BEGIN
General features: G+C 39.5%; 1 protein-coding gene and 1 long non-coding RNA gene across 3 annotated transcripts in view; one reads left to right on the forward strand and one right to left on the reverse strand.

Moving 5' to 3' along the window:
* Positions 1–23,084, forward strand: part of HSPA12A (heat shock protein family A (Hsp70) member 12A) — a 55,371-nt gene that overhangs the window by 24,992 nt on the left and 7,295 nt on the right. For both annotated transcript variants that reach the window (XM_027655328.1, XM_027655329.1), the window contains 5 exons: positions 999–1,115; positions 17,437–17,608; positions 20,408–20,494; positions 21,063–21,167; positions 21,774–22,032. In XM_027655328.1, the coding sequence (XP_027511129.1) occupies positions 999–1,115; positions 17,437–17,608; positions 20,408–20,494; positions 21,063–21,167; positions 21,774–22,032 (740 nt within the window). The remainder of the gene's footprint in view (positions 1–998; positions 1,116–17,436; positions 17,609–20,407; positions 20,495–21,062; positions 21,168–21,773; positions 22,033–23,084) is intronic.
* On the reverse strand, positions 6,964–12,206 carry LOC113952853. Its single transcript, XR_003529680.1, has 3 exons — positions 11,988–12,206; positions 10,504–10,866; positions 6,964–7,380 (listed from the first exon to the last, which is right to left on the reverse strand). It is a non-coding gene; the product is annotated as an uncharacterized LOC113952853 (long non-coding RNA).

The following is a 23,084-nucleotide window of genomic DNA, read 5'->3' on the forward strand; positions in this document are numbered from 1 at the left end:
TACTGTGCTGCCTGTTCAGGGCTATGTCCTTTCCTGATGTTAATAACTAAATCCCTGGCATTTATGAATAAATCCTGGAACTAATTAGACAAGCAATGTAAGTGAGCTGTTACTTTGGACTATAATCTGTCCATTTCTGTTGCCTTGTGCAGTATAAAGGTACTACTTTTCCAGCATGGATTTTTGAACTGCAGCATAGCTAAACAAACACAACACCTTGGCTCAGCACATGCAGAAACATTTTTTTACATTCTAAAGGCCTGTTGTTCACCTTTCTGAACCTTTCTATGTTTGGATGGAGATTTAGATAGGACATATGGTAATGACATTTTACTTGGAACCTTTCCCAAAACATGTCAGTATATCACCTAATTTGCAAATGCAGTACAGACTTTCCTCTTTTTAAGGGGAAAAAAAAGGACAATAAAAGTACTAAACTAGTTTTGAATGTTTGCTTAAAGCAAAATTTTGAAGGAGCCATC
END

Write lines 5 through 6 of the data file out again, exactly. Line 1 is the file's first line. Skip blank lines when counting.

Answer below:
The following is a 23,084-nucleotide window of genomic DNA, read 5'->3' on the forward strand; positions in this document are numbered from 1 at the left end:
TACTGTGCTGCCTGTTCAGGGCTATGTCCTTTCCTGATGTTAATAACTAAATCCCTGGCATTTATGAATAAATCCTGGAACTAATTAGACAAGCAATGTAAGTGAGCTGTTACTTTGGACTATAATCTGTCCATTTCTGTTGCCTTGTGCAGTATAAAGGTACTACTTTTCCAGCATGGATTTTTGAACTGCAGCATAGCTAAACAAACACAACACCTTGGCTCAGCACATGCAGAAACATTTTTTTACATTCTAAAGGCCTGTTGTTCACCTTTCTGAACCTTTCTATGTTTGGATGGAGATTTAGATAGGACATATGGTAATGACATTTTACTTGGAACCTTTCCCAAAACATGTCAGTATATCACCTAATTTGCAAATGCAGTACAGACTTTCCTCTTTTTAAGGGGAAAAAAAAGGACAATAAAAGTACTAAACTAGTTTTGAATGTTTGCTTAAAGCAAAATTTTGAAGGAGCCATC